I write this reflection having just walked back to my office from a memorial service for a colleague. I did not know Karin well, but I attended the service because, in this loving, faith-centered community, we celebrate, and grow, and grieve together.
In this context, returning to the scripture passages assigned from 1 John and Matthew’s Gospel, I find that they speak to me with unusual clarity.
In the first reading, the writer’s goal is straightforward. He knows that it does not pay to trust to first impressions. “Many false prophets have gone out into the world,” and we could easily be misled by them. So it is important for us to learn how to discriminate “the spirit of truth” from “the spirit of deceit.”
Unfortunately, this leads only to the very practical question of how we should make such a crucial distinction. And for me, the most helpful hints come early in that reading. In the closing verses of Chapter 3, the writer advises us to focus on the two great commandments, the two commandments that we know so well but find it so hard to follow: love God and love one another. The individuals we should look up to, the writer argues, are those who live out those two principles in their lives, since they “remain in [Jesus Christ].”
Which brings us to the wonderful passage from Matthew, Chapter 4, which summarizes in a few short but compelling sentences the key components of Jesus’ early ministry. How did Jesus live out those challenging commandments on a daily basis? “He went around all of Galilee, teaching …, proclaiming the gospel of the kingdom, and curing every disease and illness.” No wonder “great crowds … followed him”! For they saw in his actions concrete evidence of his commitment both to his Father (teaching, proclaiming) and to his fellow women and men (curing disease and illness).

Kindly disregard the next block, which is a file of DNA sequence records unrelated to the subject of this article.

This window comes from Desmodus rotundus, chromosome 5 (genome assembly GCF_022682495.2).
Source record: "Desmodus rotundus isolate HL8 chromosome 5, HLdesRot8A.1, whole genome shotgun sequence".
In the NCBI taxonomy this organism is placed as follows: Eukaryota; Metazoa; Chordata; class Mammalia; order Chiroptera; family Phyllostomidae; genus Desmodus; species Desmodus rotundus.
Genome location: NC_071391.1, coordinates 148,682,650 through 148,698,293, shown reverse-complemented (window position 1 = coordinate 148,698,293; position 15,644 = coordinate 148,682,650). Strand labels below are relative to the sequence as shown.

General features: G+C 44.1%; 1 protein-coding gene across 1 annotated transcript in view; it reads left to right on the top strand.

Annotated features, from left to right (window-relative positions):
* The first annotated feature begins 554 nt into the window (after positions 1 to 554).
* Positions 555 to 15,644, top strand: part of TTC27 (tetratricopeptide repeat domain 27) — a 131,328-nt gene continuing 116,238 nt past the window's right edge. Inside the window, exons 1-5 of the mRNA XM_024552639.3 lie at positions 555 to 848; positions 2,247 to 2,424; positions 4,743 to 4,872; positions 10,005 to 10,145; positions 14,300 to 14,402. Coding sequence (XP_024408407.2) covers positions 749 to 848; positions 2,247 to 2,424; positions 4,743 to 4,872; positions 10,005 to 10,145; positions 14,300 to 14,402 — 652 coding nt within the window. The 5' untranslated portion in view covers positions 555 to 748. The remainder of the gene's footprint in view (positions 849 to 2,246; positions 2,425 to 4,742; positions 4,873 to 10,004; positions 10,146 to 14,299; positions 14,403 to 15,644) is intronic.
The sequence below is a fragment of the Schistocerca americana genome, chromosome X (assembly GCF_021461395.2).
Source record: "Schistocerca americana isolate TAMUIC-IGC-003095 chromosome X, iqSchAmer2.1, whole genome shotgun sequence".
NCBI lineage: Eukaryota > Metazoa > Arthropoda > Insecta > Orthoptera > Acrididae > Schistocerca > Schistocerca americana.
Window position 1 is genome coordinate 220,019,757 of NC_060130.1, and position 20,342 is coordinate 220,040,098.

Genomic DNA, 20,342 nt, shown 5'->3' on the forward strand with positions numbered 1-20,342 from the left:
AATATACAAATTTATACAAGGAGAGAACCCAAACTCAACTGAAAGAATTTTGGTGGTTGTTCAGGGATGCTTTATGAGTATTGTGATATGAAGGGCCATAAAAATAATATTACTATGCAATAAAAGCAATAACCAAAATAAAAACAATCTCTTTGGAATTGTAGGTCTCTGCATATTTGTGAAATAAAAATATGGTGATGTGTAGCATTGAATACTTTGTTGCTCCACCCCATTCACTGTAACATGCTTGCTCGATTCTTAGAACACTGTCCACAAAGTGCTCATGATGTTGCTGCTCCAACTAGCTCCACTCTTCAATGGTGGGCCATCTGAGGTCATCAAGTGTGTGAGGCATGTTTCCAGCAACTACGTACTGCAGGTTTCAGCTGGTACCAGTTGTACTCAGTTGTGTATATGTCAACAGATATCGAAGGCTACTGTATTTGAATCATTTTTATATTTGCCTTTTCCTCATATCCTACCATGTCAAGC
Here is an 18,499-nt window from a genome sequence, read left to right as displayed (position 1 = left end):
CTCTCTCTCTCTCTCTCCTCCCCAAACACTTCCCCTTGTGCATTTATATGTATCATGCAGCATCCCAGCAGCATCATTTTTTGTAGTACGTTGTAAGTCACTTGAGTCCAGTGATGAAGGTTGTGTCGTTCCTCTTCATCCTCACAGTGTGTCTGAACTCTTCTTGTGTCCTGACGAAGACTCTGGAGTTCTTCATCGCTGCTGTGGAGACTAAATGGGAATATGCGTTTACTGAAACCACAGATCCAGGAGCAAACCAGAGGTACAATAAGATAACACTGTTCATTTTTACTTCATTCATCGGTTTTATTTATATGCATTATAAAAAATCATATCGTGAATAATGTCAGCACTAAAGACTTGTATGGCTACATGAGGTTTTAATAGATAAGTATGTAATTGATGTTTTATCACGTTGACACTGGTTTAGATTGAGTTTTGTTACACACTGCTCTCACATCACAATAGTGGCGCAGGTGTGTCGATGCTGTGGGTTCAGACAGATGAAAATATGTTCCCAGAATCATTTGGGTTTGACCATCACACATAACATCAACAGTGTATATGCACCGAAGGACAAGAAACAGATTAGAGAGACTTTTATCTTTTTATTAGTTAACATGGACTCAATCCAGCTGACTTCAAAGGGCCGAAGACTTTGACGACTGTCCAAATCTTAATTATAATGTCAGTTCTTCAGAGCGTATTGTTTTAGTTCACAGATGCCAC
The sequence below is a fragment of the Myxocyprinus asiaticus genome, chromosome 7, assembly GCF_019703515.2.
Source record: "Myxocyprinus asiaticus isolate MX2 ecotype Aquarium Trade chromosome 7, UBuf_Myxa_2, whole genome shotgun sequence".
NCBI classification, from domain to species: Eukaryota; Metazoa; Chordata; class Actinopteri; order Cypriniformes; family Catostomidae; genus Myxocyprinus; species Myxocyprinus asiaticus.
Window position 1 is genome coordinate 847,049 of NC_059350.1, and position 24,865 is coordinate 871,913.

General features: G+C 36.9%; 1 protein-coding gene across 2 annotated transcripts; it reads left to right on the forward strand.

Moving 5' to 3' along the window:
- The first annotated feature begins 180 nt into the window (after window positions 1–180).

So what does this have to do with the service I attended earlier this afternoon? For thirty minutes or so, Karin’s colleagues, students, friends, and family shared stories of her life and we watched a short video. Karin emerged as a woman whose life had touched everyone around her … and always for the better. A gifted artist, a leader in her faith community and a teacher who not only instructed but truly inspired her students, Karin was one whom nobody could mistake for a false prophet. Her life exemplified the simple God-centeredness to which the writer of 1 John calls his readers.
May we all take to heart the challenge presented to us by Jesus’ life and ministry, the challenge implicit in John’s words, “You belong to God,” by showing in our own lives unmistakable evidence of our commitment to our baptismal vows to love God and our neighbors as Christ loved us.
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